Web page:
Explanation - The expression 'adult son' in clause (a) and (b) includes an adult son who is dead and had left surviving behind him minor sons or minor daughters (other than married daughters) who are not themselves tenure-holders or who hold land less than two hectares of irrigated land; c) In the case of a tenure-holder being a degree college imparting education in agriculture, 20 hectares of irrigated land;

d) In the case of a tenure-holder being an intermediate college imparting education in agriculture, 12 hectares of irrigated land;

e) In the case of any other tenure-holder, 7.30 hectares of irrigated land.

Explanation - any transfer or partition of land which is liable to be ignored under sub-sections (6) and (7) shall be ignored also-

(p) for purposes of determining whether an adult son of a tenure-holder is himself a tenure-holder within the meaning of clause (a);

(q) for purposes of service of notice under section 9."

Section 4. Amendment of Section 9. Section 9, of the principal Act, shall be re-numbered as sub- section (1) thereof, and after sub-section (1) as so re- numbered, the following sub-section shall be inserted, namely -

"(2) As soon as may be after the enforcement of the Uttar Pradesh Imposition of Ceiling on Land Holdings (Amendment) Act, 1972, the prescribed authority shall, by like general notice, call upon every tenure-holder holding land in excess of the ceiling area applicable to him on the enforcement of the said Act, to submit to him within 30 days of publication of such notice, a statement referred to in sub-section (1).

(3) Where the tenure-holder's wife holds any land which is liable to be aggrieved with the land held by the tenure-holder for purposes of determining of the ceiling areas, the tenure- holder shall, along with his statement referred to in sub- section (1) also file the consent of his wife to the choice in respect of the plot or plots which they would like to retain as part of the ceiling areas applicable to them and where his wife's consent is not so obtained, the prescribed authority shall cause the notice under sub-section (2) of section 10 to be served on her separately."

Section 7. Insertion of new Section 13-A.

After Section 13 of the principal Act, the following section shall be inserted, namely:- 13-A. Re-determination of surplus land in certain cases.

1) The prescribed authority may, at any time, within a period of two years from the date of the notification under sub-section (1) of section 14, rectify any mistake apparent on the face of the record:

Provided that no such rectification which has the effect of increasing the surplus land shall be made, unless the prescribed authority has given a notice to the tenure-holder of its intention to do so and has given him a reasonable opportunity of being heard.

2) The provisions of sections 10, 11, 12, 12-A, 13, 14 and 15 shall mutatis mutandis apply in relation to any proceeding under sub- section (1), and for purposes of application of section 10, the notice under the proviso to sub-section (1), shall be deemed to be a notice under section 9."

Section 19. Transitory provisions.

1) All proceedings for the determination of surplus land under section 9, section 10, section 11, section 12, section 13 or section 30 of the principal Act, pending before any court or authority at the time of the commencement of this Act, shall abate and the prescribed authority shall start the proceedings for determination of the ceiling area under that Act afresh by issue of a notice under sub-section (2) of section 9 of that Act as inserted by this Act:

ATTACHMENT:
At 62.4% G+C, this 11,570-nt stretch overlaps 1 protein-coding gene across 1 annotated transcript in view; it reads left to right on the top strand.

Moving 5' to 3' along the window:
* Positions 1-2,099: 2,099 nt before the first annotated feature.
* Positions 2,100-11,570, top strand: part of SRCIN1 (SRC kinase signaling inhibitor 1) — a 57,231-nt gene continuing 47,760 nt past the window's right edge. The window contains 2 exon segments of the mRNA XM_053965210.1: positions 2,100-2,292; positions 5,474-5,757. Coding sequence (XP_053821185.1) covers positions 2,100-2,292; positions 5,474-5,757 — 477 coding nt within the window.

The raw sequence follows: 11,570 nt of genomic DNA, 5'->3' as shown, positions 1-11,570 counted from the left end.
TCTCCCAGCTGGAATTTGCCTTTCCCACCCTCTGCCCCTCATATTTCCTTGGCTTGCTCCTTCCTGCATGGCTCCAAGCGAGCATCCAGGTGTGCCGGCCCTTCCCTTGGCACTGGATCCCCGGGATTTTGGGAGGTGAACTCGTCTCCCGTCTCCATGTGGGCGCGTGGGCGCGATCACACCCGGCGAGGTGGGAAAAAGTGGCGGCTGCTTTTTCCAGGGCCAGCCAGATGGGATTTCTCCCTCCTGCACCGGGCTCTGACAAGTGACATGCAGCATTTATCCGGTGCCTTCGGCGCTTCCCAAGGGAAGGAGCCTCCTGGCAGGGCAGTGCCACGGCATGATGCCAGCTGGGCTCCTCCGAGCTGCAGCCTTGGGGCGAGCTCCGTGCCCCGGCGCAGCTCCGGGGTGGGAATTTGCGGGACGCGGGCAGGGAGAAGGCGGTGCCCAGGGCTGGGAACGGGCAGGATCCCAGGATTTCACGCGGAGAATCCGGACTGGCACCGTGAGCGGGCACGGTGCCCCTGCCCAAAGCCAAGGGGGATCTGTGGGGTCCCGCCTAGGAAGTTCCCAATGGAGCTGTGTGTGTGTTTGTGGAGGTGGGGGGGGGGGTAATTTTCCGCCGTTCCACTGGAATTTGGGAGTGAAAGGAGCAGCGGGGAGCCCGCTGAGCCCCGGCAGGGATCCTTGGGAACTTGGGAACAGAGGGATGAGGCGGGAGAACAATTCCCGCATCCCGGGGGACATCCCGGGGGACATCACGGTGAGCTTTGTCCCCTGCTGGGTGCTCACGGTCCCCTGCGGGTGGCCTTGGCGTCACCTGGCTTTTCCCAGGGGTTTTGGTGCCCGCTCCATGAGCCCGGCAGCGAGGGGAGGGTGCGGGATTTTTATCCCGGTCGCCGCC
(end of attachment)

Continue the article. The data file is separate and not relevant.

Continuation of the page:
Provided that the ceiling area in such cases shall be determined in the following manner:-

a) Firstly, the ceiling area shall be determined in accordance with the principal Act, as it stood before its amendment by this Act;

b) Thereafter, the ceiling area shall be re-determined in accordance with the provisions of the principal Act as amended by this Act.

2) Notwithstanding, anything in sub-section (1), any proceeding under section 14 or under Chapter III or Chapter IV of the principal Act, in respect of any tenure-holder in relation to whom the surplus land has been determined finally before the commencement of this Act, may be continued and concluded in accordance with the provisions of the principal Act, without prejudice to the applicability of the provisions of sub-section (2) of section 9 and section 13-A of that Act, as inserted by this Act, in respect of such land."

7. On 17.1.1975, the U.P. Imposition of Ceiling on Land Holdings (Amendment) Act, 1974, being U.P. Act No.2 of 1975, came into force. Interestingly, certain changes were made to the new legislative scheme contained in the 1972 Amendment. This Act, except for Sections 1 and 9, was brought into force with effect from 8.6.1973, which, as we have already seen, was the date of coming into force of the 1972 Amendment Act. This 1974 Amendment Act only added to the new substituted scheme the concept of "single crop land". The relevant provisions of this Act are set out hereinbelow:-

"Section 1. Short title and commencement.

1) This Act may be called the Uttar Pradesh Imposition of Ceiling on Land Holdings (Amendment) Act, 1974.

2) This Section and section 9 shall come into force at once, and the remaining sections shall be deemed to have come into force on June 8, 1973.

Section 4. Amendment of Section 4.

In section 4 of the principal Act, in clause (ii)

a) For the words "two and half hectares of any unirrigated land", the words "one and one-half hectares of single crop land or two and a half hectares of any other un-irrigated land", shall be substituted;

b) At the end the following Explanation shall be inserted, namely :-